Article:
Chris Kosal
I thoroughly enjoyed this poignant story of a little girl's struggles to grow up and fulfill her dreams despite challenges of grinding poverty and absent or abusive parents and relatives. What spirit Reyna, Carlos and Mago demonstrated throughout their childhood. I related to this book as a second generation Polish American whose grandparents only spoke Polish and were very poor, although not as destitute as Reyna's family in Mexico. I also have a big sister who watches over me even to this day...more
Erica Villagomez
I really enjoyed Grande's story and her experience about her journey to El Otro Lado. Her perspective as a child dealing with being left behind by her parents was very open and honest. She questioned their motives, not fulling understanding them. After each story being told Grande would give a present insight on the situation that took place. At first I really liked this. After a while it became too repetitious. It made Grande seem almost saint-like, as if she was blessed with doing nothing wron...more
Listened to this one for book club. It is also the 2014 Monroe County One Community, One Read title.

I think that listening to it made it easier to get lost in the story, as someone else was reading all of the Spanish portions that may have been difficult for me if I had been reading the print version.

I look forward to hearing the author speak when she visits next month. She has a fascinating personal history as an illegal Mexican immigrant (she came to the U.S. with her father when she was aroun...more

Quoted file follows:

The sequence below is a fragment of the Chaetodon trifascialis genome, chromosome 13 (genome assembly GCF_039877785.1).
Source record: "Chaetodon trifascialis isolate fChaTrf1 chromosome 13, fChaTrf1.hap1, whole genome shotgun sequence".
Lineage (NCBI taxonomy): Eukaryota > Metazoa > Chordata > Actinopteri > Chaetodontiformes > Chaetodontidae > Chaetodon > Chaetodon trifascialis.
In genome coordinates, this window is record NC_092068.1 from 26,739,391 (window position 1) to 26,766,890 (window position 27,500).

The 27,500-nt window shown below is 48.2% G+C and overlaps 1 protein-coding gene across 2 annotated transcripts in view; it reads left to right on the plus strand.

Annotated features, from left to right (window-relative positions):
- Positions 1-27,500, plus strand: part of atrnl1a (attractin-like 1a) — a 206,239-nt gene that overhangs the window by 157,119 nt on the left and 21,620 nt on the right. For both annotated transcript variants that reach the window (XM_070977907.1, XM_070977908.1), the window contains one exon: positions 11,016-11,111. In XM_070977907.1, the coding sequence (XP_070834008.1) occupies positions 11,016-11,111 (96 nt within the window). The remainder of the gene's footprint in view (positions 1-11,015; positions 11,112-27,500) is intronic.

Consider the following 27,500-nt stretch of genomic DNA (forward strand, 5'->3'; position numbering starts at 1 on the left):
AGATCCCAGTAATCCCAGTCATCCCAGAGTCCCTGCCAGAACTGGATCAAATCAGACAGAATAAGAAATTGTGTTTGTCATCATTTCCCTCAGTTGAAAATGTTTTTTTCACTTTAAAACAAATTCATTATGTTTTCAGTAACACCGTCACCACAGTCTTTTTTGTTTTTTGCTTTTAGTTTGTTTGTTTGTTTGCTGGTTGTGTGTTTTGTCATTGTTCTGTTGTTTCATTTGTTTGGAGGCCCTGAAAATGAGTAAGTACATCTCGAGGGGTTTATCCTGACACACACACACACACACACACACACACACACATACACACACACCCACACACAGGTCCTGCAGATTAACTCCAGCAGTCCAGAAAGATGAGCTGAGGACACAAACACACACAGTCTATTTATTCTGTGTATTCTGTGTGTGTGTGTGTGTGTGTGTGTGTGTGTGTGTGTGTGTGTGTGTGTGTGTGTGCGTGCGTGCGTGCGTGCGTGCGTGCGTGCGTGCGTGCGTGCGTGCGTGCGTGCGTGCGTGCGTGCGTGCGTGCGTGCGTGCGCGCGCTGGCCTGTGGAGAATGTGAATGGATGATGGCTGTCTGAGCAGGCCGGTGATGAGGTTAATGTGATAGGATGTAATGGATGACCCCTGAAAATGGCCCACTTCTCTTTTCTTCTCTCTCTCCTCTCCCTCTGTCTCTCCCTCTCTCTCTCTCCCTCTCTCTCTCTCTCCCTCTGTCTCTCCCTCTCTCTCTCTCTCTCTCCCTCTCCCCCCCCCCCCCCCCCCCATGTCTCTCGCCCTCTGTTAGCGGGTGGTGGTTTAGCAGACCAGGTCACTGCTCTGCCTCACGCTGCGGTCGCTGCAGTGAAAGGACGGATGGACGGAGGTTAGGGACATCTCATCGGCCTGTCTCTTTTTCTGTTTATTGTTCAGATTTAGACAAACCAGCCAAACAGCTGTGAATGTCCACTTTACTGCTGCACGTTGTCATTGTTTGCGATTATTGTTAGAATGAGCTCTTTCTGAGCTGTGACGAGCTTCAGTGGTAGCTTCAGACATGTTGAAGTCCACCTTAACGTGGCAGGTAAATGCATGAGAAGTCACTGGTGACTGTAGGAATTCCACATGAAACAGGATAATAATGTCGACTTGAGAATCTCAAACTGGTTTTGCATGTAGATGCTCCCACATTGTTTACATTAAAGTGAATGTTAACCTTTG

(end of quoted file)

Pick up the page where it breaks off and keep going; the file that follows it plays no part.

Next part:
Feb 24, 2014 Laurie rated it 4 of 5 stars
Recommended to Laurie by: Brown Bag Book Club
Shelves: read-in-2013
This biography details an extraordinary journey from a childhood of poverty in Iguala, Guerrero, Mexico to a writer with U.S. citizenship. Reyna Grande's father left Mexico in 1978 to find work in El Otro Lado. Her mother followed him in 1980 and left their three children with the father's mother. Reyna was the youngest at age four. Her older sister, Mago, at 8 1/2 became her "little mother" (and continued that role for the next dozen years). Carlos was 7.
Their father's mother was not a nice gra...more
William Lopez
A fantastic memoir about Reyna's life both north and south of the border. As both a researcher whose work focuses on various aspects of immigrant life, and a child of immigrants myself, this book was deeply fascinating, moving, entertaining, and engaging. So many of Reyna's stories reminded me of stories I had heard as a kid, and hear from families now. As researchers interested in immigration however, we rarely hear the stories of immigrants strung together, back to back to back. This book does...more
Julia Amante
Important book. As a former teacher, I had many student just like Reyna in my classroom. Well written. Takes you on a journey of what it's like to be the child of immigrant parents, and to spend most of your life without the nurturing parents are supposed to provide. Touching and heartbreaking.
Beth Gault
Every privileged American should read this, particularly self-centered teenagers, lazy adults and those who think illegal immigrants have no right to try to get to the U.S. for a better life. Grande has chosen the perfect anecdotes to make us squirm; stories of hunger, worms, floods etc.
Christina Borgoyn